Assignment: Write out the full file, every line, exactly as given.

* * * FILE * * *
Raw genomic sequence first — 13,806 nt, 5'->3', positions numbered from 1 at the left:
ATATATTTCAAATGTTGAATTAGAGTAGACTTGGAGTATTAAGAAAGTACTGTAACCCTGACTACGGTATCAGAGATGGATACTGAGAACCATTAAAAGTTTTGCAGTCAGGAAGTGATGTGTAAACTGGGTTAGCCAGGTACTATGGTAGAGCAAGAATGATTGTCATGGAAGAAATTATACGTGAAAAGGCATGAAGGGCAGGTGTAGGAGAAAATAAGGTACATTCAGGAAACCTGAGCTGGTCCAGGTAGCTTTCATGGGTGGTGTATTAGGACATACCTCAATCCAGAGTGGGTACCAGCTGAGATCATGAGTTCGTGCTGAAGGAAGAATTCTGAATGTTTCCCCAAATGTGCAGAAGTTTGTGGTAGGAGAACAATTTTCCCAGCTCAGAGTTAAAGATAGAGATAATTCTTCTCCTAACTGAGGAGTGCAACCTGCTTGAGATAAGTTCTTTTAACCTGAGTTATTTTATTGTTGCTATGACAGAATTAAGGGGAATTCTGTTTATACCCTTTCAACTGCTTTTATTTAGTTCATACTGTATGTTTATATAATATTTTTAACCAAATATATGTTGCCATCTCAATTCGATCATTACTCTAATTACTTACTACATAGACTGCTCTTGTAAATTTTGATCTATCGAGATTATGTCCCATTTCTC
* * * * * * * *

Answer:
Raw genomic sequence first — 13,806 nt, 5'->3', positions numbered from 1 at the left:
ATATATTTCAAATGTTGAATTAGAGTAGACTTGGAGTATTAAGAAAGTACTGTAACCCTGACTACGGTATCAGAGATGGATACTGAGAACCATTAAAAGTTTTGCAGTCAGGAAGTGATGTGTAAACTGGGTTAGCCAGGTACTATGGTAGAGCAAGAATGATTGTCATGGAAGAAATTATACGTGAAAAGGCATGAAGGGCAGGTGTAGGAGAAAATAAGGTACATTCAGGAAACCTGAGCTGGTCCAGGTAGCTTTCATGGGTGGTGTATTAGGACATACCTCAATCCAGAGTGGGTACCAGCTGAGATCATGAGTTCGTGCTGAAGGAAGAATTCTGAATGTTTCCCCAAATGTGCAGAAGTTTGTGGTAGGAGAACAATTTTCCCAGCTCAGAGTTAAAGATAGAGATAATTCTTCTCCTAACTGAGGAGTGCAACCTGCTTGAGATAAGTTCTTTTAACCTGAGTTATTTTATTGTTGCTATGACAGAATTAAGGGGAATTCTGTTTATACCCTTTCAACTGCTTTTATTTAGTTCATACTGTATGTTTATATAATATTTTTAACCAAATATATGTTGCCATCTCAATTCGATCATTACTCTAATTACTTACTACATAGACTGCTCTTGTAAATTTTGATCTATCGAGATTATGTCCCATTTCTC